2. Local action in order to solve the problem, preventing the disorder from developing and evolving to reach the third stage, characterized by papules and pustules.

This approach, combined with a healthy lifestyle (in terms of diet, but not only), includes the use of natural remedies that are well known in folk tradition and the efficacy of which in providing a definitive solution has been confirmed by recent studies.

  1. Systemic action, contrasting genetic, hormonal, intestinal and anxiety-inducing factors, which are causes and concauses of acne;

Nature can help you with…

Grapefruit Seed Extract: GSE offers valid help thanks to its significant and scientifically proven broad spectrum antibacterial and antiseptic properties. At systemic level it destroys pathogenic microorganisms responsible for spreading toxins across the organism, which can potentially become visible as acne or skin impurities (it is a well-known fact that toxins alter hormonal balance). At the same time, it maintains the intestinal bacterial flora in a healthy condition, thereby promoting its role in purifying and protecting the organism.

 Sage:  a plant belonging to the Labiatae family, it is an evergreen shrub with aromatic properties and grows wildly in the Mediterranean Basin. Parts used are the leaves and flowers, from which an essential oil is obtained as well as active ingredients, the most important of which are: alpha and beta-thujone, alpha and beta-pinene, limonene, camphor, cineol, borneol, etc.; phenolic acid (rosmarinic acid, chlorogenic acid, caffeic acid); bitter principles (salvin, picrosalvin); flavonoids, glucosides of apigenin and luteolin; triterpenes, diterpenes, etc.

 Sage carries out an important purifying and decongestant action thanks to its choleretic and cholagogue action, in which flavonoids play a key role; it is antispasmodic and a bitter tonic stimulant in dyspeptic forms and in gastro-intestinal atony, particularly in subjects that are fatigued both physically and intellectually. It has proven antihydrotic properties (reducing perspiration), mainly due to an essential oil capable of inhibiting the activity of  sweat glands, by  on nerve endings.

Sage essential oil exerts an antiseptic/antimicrobial action, mainly owing to thujone and cineol terpenes. Sage also plays a role as a hormonal regulator, acting on the hypothalamus –hypophysis – adrenal glands and ovaries axis; in addition, it contains phytoestrogens, antagonizing the hypersecretion of androgens (male hormones), thereby controlling sebaceous secretion.

Thanks to the presence of these estrogenic fractions, Sage is also emmenagogue, in that is regulates the menstrual flux and is useful in calmind painful disorders linked to the menopause. It exerts an anti-inflammatory action on the oral cavity.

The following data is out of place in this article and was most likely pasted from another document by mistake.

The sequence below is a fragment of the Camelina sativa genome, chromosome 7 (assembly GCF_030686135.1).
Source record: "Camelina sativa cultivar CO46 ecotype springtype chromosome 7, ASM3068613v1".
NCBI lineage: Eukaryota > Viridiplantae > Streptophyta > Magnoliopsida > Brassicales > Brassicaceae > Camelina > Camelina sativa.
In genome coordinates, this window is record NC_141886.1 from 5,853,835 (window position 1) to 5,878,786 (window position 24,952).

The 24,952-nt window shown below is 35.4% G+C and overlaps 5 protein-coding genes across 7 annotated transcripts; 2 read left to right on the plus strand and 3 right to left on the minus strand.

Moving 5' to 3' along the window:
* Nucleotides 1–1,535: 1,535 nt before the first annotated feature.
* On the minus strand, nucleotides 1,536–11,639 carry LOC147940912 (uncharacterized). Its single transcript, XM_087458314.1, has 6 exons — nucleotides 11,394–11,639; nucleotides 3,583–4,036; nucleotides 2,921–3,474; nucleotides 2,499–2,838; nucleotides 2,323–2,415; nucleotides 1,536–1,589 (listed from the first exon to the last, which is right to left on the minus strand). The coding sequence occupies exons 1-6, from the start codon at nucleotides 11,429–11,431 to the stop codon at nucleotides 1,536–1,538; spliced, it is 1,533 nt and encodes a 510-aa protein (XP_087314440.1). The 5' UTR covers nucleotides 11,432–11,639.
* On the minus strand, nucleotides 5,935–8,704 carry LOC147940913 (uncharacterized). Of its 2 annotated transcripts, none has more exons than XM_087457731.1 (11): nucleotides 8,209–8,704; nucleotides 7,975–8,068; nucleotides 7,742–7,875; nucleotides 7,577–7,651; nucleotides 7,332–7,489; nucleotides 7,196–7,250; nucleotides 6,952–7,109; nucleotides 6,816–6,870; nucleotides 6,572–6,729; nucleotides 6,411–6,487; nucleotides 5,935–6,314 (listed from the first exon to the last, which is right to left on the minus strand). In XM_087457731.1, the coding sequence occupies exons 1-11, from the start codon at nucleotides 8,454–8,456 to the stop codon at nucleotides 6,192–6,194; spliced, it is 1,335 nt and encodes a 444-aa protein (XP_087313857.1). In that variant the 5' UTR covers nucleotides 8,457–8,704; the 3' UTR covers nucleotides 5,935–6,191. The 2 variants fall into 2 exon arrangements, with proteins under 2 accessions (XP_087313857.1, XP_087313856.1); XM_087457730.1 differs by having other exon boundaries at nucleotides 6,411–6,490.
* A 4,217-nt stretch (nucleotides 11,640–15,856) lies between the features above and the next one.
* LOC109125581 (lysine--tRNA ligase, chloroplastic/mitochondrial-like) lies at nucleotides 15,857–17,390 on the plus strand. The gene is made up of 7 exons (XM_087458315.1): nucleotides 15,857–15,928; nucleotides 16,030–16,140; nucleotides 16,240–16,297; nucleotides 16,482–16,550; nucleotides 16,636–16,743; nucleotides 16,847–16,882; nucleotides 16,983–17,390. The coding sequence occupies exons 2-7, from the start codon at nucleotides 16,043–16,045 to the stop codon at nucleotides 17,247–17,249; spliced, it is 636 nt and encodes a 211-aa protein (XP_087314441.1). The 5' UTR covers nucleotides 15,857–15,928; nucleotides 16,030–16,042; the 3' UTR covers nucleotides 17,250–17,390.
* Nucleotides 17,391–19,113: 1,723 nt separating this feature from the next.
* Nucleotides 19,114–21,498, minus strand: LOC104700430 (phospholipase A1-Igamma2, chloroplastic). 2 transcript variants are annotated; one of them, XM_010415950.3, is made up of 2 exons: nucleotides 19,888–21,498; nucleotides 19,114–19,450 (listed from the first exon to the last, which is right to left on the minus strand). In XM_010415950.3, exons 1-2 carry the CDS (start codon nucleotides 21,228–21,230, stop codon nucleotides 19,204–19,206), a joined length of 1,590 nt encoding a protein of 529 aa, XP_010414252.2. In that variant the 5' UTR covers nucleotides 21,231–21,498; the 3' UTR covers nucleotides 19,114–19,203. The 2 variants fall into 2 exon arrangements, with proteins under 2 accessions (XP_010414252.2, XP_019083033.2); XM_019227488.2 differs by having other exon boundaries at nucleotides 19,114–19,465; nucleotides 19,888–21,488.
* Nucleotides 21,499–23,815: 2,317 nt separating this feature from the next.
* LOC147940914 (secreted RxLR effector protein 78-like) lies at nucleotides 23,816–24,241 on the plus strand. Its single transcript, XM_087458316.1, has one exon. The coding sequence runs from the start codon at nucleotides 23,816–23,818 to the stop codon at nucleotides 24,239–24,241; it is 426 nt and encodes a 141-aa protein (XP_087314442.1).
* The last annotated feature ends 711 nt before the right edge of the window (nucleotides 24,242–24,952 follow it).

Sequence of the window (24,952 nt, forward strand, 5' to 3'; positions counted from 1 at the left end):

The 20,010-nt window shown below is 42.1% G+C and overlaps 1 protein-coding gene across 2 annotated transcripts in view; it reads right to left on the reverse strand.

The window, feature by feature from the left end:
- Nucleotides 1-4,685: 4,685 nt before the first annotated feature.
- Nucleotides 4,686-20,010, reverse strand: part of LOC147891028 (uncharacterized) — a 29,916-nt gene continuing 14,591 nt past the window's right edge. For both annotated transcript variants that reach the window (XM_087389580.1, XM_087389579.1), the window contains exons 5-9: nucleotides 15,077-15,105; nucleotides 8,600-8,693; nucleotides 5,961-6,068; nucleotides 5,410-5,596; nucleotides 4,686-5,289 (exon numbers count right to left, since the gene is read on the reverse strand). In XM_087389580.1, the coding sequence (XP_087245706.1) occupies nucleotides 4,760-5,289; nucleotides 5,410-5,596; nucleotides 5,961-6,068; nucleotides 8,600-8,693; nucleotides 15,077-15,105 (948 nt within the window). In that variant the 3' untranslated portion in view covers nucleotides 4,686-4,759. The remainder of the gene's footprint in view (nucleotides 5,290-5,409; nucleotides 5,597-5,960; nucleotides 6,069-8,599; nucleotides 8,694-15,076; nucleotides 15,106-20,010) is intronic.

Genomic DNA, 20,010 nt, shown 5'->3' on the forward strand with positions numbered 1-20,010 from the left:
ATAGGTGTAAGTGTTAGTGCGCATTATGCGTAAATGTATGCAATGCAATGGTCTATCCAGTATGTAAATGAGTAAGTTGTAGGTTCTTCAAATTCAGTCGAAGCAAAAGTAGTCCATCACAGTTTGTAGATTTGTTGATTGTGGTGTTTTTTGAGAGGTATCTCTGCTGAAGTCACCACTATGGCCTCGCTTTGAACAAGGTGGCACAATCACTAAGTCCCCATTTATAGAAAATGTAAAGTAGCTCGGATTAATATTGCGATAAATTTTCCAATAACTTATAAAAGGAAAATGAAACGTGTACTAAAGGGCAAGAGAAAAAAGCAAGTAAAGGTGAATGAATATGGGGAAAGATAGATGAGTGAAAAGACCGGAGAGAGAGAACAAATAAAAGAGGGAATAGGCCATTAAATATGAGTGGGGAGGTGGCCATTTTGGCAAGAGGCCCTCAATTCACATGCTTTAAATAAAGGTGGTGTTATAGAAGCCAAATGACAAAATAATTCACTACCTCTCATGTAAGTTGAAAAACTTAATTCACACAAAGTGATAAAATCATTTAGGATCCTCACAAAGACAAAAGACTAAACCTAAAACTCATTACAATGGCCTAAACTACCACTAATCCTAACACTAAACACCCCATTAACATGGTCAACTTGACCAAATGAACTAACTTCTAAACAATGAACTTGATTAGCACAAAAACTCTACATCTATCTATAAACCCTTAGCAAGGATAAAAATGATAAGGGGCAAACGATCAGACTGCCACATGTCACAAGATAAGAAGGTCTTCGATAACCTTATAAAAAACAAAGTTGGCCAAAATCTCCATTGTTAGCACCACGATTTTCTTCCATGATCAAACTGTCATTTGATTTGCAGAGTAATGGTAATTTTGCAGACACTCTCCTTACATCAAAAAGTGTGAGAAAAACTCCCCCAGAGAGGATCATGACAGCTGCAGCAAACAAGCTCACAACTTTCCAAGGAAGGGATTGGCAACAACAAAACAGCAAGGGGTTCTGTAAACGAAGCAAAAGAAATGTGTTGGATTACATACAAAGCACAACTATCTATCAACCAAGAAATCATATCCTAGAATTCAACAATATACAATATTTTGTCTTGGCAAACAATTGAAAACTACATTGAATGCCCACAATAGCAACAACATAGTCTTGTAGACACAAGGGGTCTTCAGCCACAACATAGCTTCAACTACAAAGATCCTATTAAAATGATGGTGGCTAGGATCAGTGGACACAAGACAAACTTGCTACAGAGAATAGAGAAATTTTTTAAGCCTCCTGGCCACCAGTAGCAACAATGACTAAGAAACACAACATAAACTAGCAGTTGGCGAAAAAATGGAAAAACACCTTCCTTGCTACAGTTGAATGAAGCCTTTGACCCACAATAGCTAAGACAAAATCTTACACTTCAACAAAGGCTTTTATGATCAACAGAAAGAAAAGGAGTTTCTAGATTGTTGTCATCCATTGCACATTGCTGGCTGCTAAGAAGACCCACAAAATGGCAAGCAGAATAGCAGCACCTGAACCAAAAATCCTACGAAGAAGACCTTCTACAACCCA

Turmeric: it belongs to Zingiberaceae family (including Ginger), native to India and Indonesia. A perennial herbaceous plant, characterized by the typical orange-yellow rhizome that reaches up to 60 cm in depth.

The aerial part reaches about 90 cm, with broad leaves and a yellow-white, spike-shaped flower. Turmeric is well known for its use in the food industry, as it is the main constituent of Indian Curry. The plant’s rhizome, from which the main active ingredients are obtained, called curcuminoids, is used for health purposes.

Turmeric is a very important herb in Ayurvedic medicine, that considers it as as a “cleansing” herb, beneficial for the whole body. In fact, it is one of the most important and well-known cholagogues and choleretics: it simulates the production and secretion of bile from the pancreas (increasing the production of bile acids by over 100%) and acts as a eukinetic (regularising movement) on the gall bladder, thereby enhancing digestive processes, particularly the emulsion of fat and its absorption.

Moreover, it optimises hepatic functionality and has a hepatoprotective action, mainly due to its antioxidant power. Finally, it carries out an anti-inflammatory action – also at topical level, as well as an antimicrobial action against many bacteria and several pathogenic fungi.

Viola tricolor: it belongs to the Violaceae family and the whole plant and its flowers are employed for health purposes, owing to its being particularly rich in constituents, mainly: mucilages, flavonoids (among which rutin), saponin, carotenoids, tannins and salicylic derivatives. In particular, owing to the presence of flavonoids, it carries out a purifying activity on the skin and is diuretic; it is antiseborrhoeic as it contrasts the hypersecretion of sebaceous glands, therefore making it particularly active in suppurative and exudative forms (from acne to seborrhaeic eczema)

It moreover acts as a general purifier, since it is capable of strengthening the detoxifying activity of excretory organs such as liver, kidneys, intestine and skin and is particularly suitable for the drainage and purification of the blood. The presence of mucilages makes it excellent as an expectorant, an emollient of bronchial secretions and anti-tussient.

Rhubarb: a plant belonging to the Polygonaceae family, native to China. In phytotherapy, the roots are used, from which the following active constituents are extracted: anthraquinone glucosides, polyphenols, pectins and sennosides.

At low doses, these plant extracts are digestive, as they stimulate the secretion of gastric juices, excretion of bile from the liver and normal peristalsis of the digestive tract; whereas at high doses it is a laxative plant due to the presence of anthraquinone glucosides, which cause a reduced absorption of liquids at colon level, that tend to accumulate in the intestinal lumen, generating a laxative effect.

Among the plants containing anthraquinones, Rhubarb is the most tolerated one owing to the presence of polyphenols, with proven anti-inflammatory activity not to be found in other anthraquinone plants, while limiting side-effects which are, on the other hand, to be expected following intake of Senna, Frangula and Cascar. Rhubarb is recommended when other plants are no longer effective and it is better tolerated compared to Senna. Taken at ideal doses, it is therefore slightly laxative and moreover purifies the bile due to its essential actions which are choleretic and cholagogue, promoting bile flow and expelling bile waste material through the intestine: for this reason it is particularly active on irritative, inflamed and suppurative cutaneous affections.